Tuesday, June 23, 2009
Summer Trip 2009 - Colorado Springs, CO
On Day 2, we made the drive from Palo Duro Canyon to Colorado Springs via the Raton Pass outside Raton, NM. Once you get outside Clayton, NM, you start seeing some nice terrain. You even pass the Capulin Volcano National Monument and what appears to be volcanic rock strewn about, I'm assuming from when the volcano was active.
The Raton Pass climbs to nearly 8,000 feet before dropping back down to 5,000 feet heading to Pueblo, CO and into Colorado Springs which is at 6,000 feet. Upon arriving into Colorado Springs, we first visited the famed Garden of the Gods. In the Garden of the Gods, you can climb all over and around large and extremely interesting rock formations. Kids can crawl under and atop the giant sandstone features. There are also many trails that can be hiked. You could spend days wandering around the park, which is free to all visitors.
We unfortunately only had a short time in the park, but we look forward to going back. I would highly recommend spending a full day exploring this park, having a picnic and seeing all there is to see in this beautiful place.
We left Garden of the Gods, and after a delicious Mexican dinner, we ventured up to Seven Falls. Unfortunately, I don't have a good camera for taking night photos, but you can check the pictures out for yourself on their website. I do have one decent picture of me and the 3 kids who chose to make the climb.
While I'm sure it is impressive during the day to see, it is best seen at night when they have the falls lit up with various lighting effects. There are two sets of stairs which can be climbed, one is 188 feet right next to the falls and the other is 224 feet set back about 100 yards or so which gives you a full appreciation of the entire fall. The stairs are very steep, but have great handrails and are extremely sturdy. If you aren't looking forward to the 224 foot climb, you can take an elevator which has been built into the mountainside taking you to the top where there is an observation deck.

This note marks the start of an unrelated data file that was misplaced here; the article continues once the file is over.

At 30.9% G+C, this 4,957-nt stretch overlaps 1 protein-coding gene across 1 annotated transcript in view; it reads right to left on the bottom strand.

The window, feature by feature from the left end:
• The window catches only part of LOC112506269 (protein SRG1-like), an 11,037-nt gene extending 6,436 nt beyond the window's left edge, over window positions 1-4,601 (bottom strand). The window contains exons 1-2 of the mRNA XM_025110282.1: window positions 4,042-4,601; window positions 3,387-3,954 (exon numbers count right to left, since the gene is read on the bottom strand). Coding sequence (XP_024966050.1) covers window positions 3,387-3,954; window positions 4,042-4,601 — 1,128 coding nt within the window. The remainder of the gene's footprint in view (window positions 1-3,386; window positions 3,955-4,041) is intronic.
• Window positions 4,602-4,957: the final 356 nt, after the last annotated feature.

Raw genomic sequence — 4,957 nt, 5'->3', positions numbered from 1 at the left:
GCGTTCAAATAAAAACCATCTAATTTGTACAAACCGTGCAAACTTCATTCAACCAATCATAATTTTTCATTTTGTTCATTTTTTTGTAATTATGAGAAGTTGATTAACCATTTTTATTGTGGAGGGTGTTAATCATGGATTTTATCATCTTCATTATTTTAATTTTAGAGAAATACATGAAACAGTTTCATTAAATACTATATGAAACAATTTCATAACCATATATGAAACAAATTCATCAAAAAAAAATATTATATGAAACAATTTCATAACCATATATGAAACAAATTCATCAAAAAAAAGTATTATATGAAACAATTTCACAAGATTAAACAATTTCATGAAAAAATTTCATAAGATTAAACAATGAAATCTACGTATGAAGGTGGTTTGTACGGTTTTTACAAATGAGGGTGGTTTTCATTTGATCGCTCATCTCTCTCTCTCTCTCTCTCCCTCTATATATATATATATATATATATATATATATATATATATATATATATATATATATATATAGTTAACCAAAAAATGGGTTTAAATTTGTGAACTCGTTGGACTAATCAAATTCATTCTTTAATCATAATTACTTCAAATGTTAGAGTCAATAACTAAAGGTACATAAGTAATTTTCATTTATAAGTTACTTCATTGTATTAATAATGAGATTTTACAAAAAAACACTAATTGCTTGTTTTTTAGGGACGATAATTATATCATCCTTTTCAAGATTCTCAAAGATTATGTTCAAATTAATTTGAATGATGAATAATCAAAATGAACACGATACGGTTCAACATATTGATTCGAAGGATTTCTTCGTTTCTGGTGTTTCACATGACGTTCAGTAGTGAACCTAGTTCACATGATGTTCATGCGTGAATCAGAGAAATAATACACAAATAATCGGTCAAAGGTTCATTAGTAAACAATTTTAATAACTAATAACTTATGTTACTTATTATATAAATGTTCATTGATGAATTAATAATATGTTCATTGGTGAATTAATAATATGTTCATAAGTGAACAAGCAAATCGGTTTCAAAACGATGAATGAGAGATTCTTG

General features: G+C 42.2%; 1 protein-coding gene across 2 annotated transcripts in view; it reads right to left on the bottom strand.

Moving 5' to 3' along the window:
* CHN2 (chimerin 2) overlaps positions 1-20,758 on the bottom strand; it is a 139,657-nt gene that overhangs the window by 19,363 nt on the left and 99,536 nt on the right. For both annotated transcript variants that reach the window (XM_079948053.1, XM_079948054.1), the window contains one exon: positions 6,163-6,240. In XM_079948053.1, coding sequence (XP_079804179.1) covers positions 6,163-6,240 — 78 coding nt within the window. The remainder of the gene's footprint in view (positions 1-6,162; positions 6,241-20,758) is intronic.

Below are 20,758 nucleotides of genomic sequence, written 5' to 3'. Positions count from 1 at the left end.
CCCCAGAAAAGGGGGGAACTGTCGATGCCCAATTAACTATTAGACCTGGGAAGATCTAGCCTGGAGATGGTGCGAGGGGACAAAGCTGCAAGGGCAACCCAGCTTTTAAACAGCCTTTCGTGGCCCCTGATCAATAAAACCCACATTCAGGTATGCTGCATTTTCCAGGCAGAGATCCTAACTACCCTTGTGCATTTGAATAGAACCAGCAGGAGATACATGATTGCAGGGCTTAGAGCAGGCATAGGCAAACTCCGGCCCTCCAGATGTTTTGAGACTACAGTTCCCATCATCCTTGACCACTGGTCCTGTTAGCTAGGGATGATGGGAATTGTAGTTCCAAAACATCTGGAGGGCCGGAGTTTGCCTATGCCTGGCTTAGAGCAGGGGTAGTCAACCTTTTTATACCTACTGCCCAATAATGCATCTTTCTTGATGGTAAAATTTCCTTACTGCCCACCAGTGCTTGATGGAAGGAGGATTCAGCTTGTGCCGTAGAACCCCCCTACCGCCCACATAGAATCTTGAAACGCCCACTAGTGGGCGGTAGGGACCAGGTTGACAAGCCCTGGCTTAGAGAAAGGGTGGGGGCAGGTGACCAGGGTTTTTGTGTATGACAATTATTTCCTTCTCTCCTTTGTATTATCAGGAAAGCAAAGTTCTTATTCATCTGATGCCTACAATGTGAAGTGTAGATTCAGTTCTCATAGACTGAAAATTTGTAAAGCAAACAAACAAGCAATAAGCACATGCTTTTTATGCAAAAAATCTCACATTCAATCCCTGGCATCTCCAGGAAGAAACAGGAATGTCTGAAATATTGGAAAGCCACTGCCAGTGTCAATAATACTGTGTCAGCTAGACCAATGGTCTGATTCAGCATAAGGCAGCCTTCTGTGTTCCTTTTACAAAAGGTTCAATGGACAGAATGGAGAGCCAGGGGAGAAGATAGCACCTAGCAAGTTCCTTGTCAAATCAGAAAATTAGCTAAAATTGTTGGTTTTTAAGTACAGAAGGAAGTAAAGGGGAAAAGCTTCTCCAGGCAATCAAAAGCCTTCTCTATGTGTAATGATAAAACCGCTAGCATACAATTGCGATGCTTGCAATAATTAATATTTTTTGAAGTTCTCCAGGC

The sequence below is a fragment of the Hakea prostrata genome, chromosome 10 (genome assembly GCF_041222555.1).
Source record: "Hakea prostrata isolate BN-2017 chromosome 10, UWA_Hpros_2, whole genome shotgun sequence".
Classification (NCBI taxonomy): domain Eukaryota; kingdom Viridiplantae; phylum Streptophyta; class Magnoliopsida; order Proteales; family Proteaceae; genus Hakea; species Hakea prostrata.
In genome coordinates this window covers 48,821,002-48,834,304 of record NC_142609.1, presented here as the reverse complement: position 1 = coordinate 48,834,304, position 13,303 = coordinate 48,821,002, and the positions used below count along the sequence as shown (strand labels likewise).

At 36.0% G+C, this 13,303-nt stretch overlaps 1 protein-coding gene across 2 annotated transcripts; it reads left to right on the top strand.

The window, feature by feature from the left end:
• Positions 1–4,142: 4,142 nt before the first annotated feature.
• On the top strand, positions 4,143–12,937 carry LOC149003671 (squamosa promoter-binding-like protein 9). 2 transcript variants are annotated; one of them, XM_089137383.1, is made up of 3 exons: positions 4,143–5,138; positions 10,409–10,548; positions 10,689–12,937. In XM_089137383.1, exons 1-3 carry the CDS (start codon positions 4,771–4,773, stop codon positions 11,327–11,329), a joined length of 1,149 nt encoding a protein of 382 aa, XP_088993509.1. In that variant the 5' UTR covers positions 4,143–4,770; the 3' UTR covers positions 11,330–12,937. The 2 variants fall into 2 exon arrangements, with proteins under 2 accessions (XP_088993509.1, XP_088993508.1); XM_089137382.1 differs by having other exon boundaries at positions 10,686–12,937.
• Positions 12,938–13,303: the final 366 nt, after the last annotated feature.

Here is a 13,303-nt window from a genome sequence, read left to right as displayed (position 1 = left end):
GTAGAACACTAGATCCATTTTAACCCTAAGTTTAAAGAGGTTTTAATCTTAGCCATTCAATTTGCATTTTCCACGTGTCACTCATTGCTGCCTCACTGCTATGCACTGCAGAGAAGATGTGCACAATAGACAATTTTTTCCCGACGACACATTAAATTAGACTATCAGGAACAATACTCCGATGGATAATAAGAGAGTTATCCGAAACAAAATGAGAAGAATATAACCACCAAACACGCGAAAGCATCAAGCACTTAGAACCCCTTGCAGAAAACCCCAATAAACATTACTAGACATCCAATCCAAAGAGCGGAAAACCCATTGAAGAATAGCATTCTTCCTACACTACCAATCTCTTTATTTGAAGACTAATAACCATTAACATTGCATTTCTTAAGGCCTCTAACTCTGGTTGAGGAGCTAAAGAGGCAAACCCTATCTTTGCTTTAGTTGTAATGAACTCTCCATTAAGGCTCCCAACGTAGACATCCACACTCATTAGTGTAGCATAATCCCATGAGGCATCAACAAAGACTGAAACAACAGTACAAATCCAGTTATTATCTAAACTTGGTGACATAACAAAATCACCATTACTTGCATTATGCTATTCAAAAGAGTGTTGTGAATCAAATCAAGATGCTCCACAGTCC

The next morning, we went to Manitou Springs to catch the Pike's Peak Cog Railway. I'm sure everyone has heard of the 14,115 foot Pike's Peak, and that there is a road which takes you to the top. For those who are not as adventurous in the driving department, or who have family members who don't like driving along a road with no shoulder which can plummet you 1,000 feet down a hill, I suggest you check in to the Cog Railway. It's a Swiss Train which takes you up a fairly straight path to the top of Pike's Peak. At points, the train will ascend/descend at a 25% grade. A steep road is considered to be 10% grade. The train takes about 1.5 hours to go from the base at around 9,000 feet to the peak at 14,115 feet. I suggest booking your reservations at least 5 days in advance to ensure you get on a train at the time you want. Otherwise, you will be like us and hope you get lucky (as we did) and get on as a walk-up. It apparently doesn't cost anything to make a reservation, so book early.
Atop Pike's Peak, it is going to be cold no matter what time of year you go. Our trip was in June and there was still quite a bit of snow on top. If you do take the train, know that you will only have 30 minutes or so at the Summit. That goes pretty quick. So if you and your family want to spend more time at the top, you might consider driving it. The drive takes about an hour to drive up and about 45 minutes to get back down. You should also know that staying too long at 14,115 feet can cause flatlanders to have symptons of altitude sickness.
All in all, Colorado Springs is a great place for a family trip and I highly recommend spending at least 2-3 days there.